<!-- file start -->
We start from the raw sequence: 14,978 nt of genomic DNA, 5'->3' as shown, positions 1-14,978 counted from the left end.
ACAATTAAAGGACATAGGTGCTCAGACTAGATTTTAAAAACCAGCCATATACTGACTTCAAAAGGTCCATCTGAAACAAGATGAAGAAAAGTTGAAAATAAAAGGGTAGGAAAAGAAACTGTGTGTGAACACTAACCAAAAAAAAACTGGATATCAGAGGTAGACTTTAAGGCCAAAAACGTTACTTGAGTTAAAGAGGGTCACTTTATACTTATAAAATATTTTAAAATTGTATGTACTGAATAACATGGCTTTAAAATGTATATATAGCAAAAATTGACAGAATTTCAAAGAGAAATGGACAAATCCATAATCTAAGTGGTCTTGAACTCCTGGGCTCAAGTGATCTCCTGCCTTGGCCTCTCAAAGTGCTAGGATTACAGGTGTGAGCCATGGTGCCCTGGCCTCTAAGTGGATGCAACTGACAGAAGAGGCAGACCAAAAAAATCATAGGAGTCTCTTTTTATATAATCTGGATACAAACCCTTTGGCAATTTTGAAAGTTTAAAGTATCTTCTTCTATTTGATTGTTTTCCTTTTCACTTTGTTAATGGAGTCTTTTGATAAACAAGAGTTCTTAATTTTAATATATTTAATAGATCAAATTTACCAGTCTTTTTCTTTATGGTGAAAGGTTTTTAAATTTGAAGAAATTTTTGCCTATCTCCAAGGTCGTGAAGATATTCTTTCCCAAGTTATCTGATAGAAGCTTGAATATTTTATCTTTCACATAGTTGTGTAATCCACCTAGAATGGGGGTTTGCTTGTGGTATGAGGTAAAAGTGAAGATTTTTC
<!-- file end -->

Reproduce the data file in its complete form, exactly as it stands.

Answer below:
We start from the raw sequence: 14,978 nt of genomic DNA, 5'->3' as shown, positions 1-14,978 counted from the left end.
ACAATTAAAGGACATAGGTGCTCAGACTAGATTTTAAAAACCAGCCATATACTGACTTCAAAAGGTCCATCTGAAACAAGATGAAGAAAAGTTGAAAATAAAAGGGTAGGAAAAGAAACTGTGTGTGAACACTAACCAAAAAAAAACTGGATATCAGAGGTAGACTTTAAGGCCAAAAACGTTACTTGAGTTAAAGAGGGTCACTTTATACTTATAAAATATTTTAAAATTGTATGTACTGAATAACATGGCTTTAAAATGTATATATAGCAAAAATTGACAGAATTTCAAAGAGAAATGGACAAATCCATAATCTAAGTGGTCTTGAACTCCTGGGCTCAAGTGATCTCCTGCCTTGGCCTCTCAAAGTGCTAGGATTACAGGTGTGAGCCATGGTGCCCTGGCCTCTAAGTGGATGCAACTGACAGAAGAGGCAGACCAAAAAAATCATAGGAGTCTCTTTTTATATAATCTGGATACAAACCCTTTGGCAATTTTGAAAGTTTAAAGTATCTTCTTCTATTTGATTGTTTTCCTTTTCACTTTGTTAATGGAGTCTTTTGATAAACAAGAGTTCTTAATTTTAATATATTTAATAGATCAAATTTACCAGTCTTTTTCTTTATGGTGAAAGGTTTTTAAATTTGAAGAAATTTTTGCCTATCTCCAAGGTCGTGAAGATATTCTTTCCCAAGTTATCTGATAGAAGCTTGAATATTTTATCTTTCACATAGTTGTGTAATCCACCTAGAATGGGGGTTTGCTTGTGGTATGAGGTAAAAGTGAAGATTTTTC